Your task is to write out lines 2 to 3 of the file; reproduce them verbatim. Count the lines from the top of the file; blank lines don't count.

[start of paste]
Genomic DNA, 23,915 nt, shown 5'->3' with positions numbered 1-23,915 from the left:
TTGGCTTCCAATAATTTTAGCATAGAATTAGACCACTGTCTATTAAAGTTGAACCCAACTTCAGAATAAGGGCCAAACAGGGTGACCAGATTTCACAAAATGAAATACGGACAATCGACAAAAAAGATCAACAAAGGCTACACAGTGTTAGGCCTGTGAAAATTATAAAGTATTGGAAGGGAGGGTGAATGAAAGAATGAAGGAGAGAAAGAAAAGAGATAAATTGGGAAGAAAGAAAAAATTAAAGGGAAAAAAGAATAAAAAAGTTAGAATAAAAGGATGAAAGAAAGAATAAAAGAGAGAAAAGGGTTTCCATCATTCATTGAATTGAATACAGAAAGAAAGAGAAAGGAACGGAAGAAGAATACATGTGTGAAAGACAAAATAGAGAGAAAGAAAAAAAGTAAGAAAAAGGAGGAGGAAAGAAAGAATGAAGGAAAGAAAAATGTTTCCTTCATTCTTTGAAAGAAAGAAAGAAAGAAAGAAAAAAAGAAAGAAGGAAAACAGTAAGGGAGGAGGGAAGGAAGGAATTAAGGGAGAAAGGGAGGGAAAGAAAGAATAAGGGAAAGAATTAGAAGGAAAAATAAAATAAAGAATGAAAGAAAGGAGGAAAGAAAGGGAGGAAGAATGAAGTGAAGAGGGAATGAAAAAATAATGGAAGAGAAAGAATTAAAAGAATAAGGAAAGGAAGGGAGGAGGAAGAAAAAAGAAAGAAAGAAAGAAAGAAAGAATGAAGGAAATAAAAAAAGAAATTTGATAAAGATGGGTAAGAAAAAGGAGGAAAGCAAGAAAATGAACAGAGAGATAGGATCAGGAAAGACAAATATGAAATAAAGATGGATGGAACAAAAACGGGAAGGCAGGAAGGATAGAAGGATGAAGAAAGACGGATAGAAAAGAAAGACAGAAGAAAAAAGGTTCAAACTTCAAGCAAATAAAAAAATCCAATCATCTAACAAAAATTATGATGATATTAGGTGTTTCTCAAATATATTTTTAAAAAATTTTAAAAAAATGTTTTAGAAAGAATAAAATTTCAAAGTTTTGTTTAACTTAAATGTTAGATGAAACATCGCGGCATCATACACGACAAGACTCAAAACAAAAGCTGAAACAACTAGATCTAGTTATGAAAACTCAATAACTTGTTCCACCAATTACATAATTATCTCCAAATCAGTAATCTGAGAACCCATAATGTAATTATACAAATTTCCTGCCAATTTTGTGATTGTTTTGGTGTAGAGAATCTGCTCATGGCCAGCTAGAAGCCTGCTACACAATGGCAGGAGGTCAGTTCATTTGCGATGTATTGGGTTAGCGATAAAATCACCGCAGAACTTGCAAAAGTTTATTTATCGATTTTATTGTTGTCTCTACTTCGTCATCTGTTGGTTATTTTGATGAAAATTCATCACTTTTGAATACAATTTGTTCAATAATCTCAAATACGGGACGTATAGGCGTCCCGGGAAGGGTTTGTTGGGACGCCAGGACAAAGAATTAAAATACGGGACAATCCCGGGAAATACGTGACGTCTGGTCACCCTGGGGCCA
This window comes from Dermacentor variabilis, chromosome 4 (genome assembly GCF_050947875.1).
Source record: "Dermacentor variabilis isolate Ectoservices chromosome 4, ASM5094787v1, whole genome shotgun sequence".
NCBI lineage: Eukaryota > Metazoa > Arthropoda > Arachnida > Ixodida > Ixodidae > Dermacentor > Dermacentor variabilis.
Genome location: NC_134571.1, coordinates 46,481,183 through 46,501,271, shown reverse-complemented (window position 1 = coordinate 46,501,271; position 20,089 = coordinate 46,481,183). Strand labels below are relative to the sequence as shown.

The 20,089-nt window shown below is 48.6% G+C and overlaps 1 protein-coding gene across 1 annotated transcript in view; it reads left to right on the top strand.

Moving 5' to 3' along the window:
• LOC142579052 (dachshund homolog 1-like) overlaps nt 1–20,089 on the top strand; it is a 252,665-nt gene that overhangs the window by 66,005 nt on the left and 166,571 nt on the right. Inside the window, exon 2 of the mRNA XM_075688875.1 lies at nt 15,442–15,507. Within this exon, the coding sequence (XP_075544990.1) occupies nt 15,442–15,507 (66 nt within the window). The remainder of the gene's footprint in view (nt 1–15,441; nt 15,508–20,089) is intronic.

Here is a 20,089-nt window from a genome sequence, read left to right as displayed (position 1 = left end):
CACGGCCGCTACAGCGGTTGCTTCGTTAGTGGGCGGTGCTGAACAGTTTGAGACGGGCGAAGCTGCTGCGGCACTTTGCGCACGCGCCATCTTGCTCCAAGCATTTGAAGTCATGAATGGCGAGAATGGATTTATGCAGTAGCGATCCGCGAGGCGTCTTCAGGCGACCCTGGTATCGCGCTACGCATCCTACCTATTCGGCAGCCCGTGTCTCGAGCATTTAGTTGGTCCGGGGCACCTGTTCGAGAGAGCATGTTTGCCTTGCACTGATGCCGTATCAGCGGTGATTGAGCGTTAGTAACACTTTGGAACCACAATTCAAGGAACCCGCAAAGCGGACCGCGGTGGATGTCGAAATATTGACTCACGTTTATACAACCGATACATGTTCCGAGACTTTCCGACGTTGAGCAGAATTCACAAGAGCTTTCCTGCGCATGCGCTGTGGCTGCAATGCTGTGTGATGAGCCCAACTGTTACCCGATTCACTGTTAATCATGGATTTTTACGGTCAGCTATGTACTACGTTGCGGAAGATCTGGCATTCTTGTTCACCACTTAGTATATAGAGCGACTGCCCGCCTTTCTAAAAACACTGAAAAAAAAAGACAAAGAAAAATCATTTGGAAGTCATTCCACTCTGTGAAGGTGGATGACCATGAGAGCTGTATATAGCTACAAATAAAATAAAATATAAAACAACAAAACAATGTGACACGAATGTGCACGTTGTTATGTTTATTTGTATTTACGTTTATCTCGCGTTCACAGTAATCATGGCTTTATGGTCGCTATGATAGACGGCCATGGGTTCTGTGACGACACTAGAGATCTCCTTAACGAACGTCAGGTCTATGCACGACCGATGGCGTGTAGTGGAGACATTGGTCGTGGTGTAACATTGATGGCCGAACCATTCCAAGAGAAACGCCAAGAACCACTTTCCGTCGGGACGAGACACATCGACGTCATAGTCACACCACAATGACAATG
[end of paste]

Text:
TTGGCTTCCAATAATTTTAGCATAGAATTAGACCACTGTCTATTAAAGTTGAACCCAACTTCAGAATAAGGGCCAAACAGGGTGACCAGATTTCACAAAATGAAATACGGACAATCGACAAAAAAGATCAACAAAGGCTACACAGTGTTAGGCCTGTGAAAATTATAAAGTATTGGAAGGGAGGGTGAATGAAAGAATGAAGGAGAGAAAGAAAAGAGATAAATTGGGAAGAAAGAAAAAATTAAAGGGAAAAAAGAATAAAAAAGTTAGAATAAAAGGATGAAAGAAAGAATAAAAGAGAGAAAAGGGTTTCCATCATTCATTGAATTGAATACAGAAAGAAAGAGAAAGGAACGGAAGAAGAATACATGTGTGAAAGACAAAATAGAGAGAAAGAAAAAAAGTAAGAAAAAGGAGGAGGAAAGAAAGAATGAAGGAAAGAAAAATGTTTCCTTCATTCTTTGAAAGAAAGAAAGAAAGAAAGAAAAAAAGAAAGAAGGAAAACAGTAAGGGAGGAGGGAAGGAAGGAATTAAGGGAGAAAGGGAGGGAAAGAAAGAATAAGGGAAAGAATTAGAAGGAAAAATAAAATAAAGAATGAAAGAAAGGAGGAAAGAAAGGGAGGAAGAATGAAGTGAAGAGGGAATGAAAAAATAATGGAAGAGAAAGAATTAAAAGAATAAGGAAAGGAAGGGAGGAGGAAGAAAAAAGAAAGAAAGAAAGAAAGAAAGAATGAAGGAAATAAAAAAAGAAATTTGATAAAGATGGGTAAGAAAAAGGAGGAAAGCAAGAAAATGAACAGAGAGATAGGATCAGGAAAGACAAATATGAAATAAAGATGGATGGAACAAAAACGGGAAGGCAGGAAGGATAGAAGGATGAAGAAAGACGGATAGAAAAGAAAGACAGAAGAAAAAAGGTTCAAACTTCAAGCAAATAAAAAAATCCAATCATCTAACAAAAATTATGATGATATTAGGTGTTTCTCAAATATATTTTTAAAAAATTTTAAAAAAATGTTTTAGAAAGAATAAAATTTCAAAGTTTTGTTTAACTTAAATGTTAGATGAAACATCGCGGCATCATACACGACAAGACTCAAAACAAAAGCTGAAACAACTAGATCTAGTTATGAAAACTCAATAACTTGTTCCACCAATTACATAATTATCTCCAAATCAGTAATCTGAGAACCCATAATGTAATTATACAAATTTCCTGCCAATTTTGTGATTGTTTTGGTGTAGAGAATCTGCTCATGGCCAGCTAGAAGCCTGCTACACAATGGCAGGAGGTCAGTTCATTTGCGATGTATTGGGTTAGCGATAAAATCACCGCAGAACTTGCAAAAGTTTATTTATCGATTTTATTGTTGTCTCTACTTCGTCATCTGTTGGTTATTTTGATGAAAATTCATCACTTTTGAATACAATTTGTTCAATAATCTCAAATACGGGACGTATAGGCGTCCCGGGAAGGGTTTGTTGGGACGCCAGGACAAAGAATTAAAATACGGGACAATCCCGGGAAATACGTGACGTCTGGTCACCCTGGGGCCA
This window comes from Dermacentor variabilis, chromosome 4 (genome assembly GCF_050947875.1).